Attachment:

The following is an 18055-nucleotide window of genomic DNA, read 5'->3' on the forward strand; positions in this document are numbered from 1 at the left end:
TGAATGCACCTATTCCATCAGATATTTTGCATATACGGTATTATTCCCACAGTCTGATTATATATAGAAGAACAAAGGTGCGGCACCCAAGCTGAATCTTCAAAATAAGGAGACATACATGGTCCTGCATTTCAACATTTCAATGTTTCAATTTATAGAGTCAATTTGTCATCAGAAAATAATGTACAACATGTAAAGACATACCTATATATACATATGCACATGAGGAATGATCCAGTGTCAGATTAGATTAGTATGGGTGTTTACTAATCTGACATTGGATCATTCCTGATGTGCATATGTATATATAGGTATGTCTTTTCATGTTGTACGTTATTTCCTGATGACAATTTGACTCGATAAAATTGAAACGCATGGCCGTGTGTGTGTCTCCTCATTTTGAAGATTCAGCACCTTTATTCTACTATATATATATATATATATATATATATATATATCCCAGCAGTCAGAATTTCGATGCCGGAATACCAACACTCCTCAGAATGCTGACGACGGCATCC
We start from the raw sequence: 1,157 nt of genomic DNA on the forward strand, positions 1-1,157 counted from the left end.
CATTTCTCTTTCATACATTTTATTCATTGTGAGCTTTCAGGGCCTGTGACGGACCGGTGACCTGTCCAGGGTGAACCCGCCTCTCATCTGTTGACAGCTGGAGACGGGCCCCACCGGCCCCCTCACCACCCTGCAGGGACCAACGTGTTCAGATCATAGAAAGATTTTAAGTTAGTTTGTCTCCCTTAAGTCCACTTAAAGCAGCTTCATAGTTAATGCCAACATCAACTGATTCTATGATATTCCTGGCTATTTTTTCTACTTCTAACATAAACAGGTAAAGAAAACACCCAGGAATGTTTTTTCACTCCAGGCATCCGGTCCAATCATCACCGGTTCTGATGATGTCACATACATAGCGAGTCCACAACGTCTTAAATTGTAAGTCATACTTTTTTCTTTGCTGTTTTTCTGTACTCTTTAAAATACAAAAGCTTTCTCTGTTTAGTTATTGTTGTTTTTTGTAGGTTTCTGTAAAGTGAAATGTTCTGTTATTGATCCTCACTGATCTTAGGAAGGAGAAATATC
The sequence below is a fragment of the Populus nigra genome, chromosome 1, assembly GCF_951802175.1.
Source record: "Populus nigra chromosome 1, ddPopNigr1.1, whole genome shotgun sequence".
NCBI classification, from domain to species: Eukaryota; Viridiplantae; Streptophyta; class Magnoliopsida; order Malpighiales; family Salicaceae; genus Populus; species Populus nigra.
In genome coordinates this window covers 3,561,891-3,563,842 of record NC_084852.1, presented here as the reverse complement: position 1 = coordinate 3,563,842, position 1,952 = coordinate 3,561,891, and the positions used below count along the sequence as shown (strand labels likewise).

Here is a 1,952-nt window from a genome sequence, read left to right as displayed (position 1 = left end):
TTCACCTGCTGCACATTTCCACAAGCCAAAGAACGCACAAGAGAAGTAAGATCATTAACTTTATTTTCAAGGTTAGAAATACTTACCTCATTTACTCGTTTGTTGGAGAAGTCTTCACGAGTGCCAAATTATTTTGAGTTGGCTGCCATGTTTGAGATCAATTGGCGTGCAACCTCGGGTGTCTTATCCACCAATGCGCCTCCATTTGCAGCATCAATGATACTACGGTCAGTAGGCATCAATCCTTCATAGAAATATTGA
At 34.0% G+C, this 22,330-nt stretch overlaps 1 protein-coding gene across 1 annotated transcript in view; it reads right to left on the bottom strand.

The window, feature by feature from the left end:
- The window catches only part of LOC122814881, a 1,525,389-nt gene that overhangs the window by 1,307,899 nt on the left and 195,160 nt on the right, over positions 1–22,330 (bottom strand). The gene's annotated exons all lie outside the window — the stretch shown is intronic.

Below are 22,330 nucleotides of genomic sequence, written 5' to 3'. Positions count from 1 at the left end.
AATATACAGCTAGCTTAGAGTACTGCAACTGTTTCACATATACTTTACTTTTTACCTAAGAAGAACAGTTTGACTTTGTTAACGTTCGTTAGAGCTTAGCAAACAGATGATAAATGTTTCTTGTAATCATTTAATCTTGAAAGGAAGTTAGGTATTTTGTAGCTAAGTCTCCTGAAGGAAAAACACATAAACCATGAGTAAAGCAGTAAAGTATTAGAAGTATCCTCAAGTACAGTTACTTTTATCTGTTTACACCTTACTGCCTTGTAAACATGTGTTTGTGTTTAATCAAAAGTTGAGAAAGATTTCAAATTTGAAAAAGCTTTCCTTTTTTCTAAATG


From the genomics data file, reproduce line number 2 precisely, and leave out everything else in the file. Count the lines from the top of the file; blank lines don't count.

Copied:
TGAATGCACCTATTCCATCAGATATTTTGCATATACGGTATTATTCCCACAGTCTGATTATATATAGAAGAACAAAGGTGCGGCACCCAAGCTGAATCTTCAAAATAAGGAGACATACATGGTCCTGCATTTCAACATTTCAATGTTTCAATTTATAGAGTCAATTTGTCATCAGAAAATAATGTACAACATGTAAAGACATACCTATATATACATATGCACATGAGGAATGATCCAGTGTCAGATTAGATTAGTATGGGTGTTTACTAATCTGACATTGGATCATTCCTGATGTGCATATGTATATATAGGTATGTCTTTTCATGTTGTACGTTATTTCCTGATGACAATTTGACTCGATAAAATTGAAACGCATGGCCGTGTGTGTGTCTCCTCATTTTGAAGATTCAGCACCTTTATTCTACTATATATATATATATATATATATATATATATATCCCAGCAGTCAGAATTTCGATGCCGGAATACCAACACTCCTCAGAATGCTGACGACGGCATCC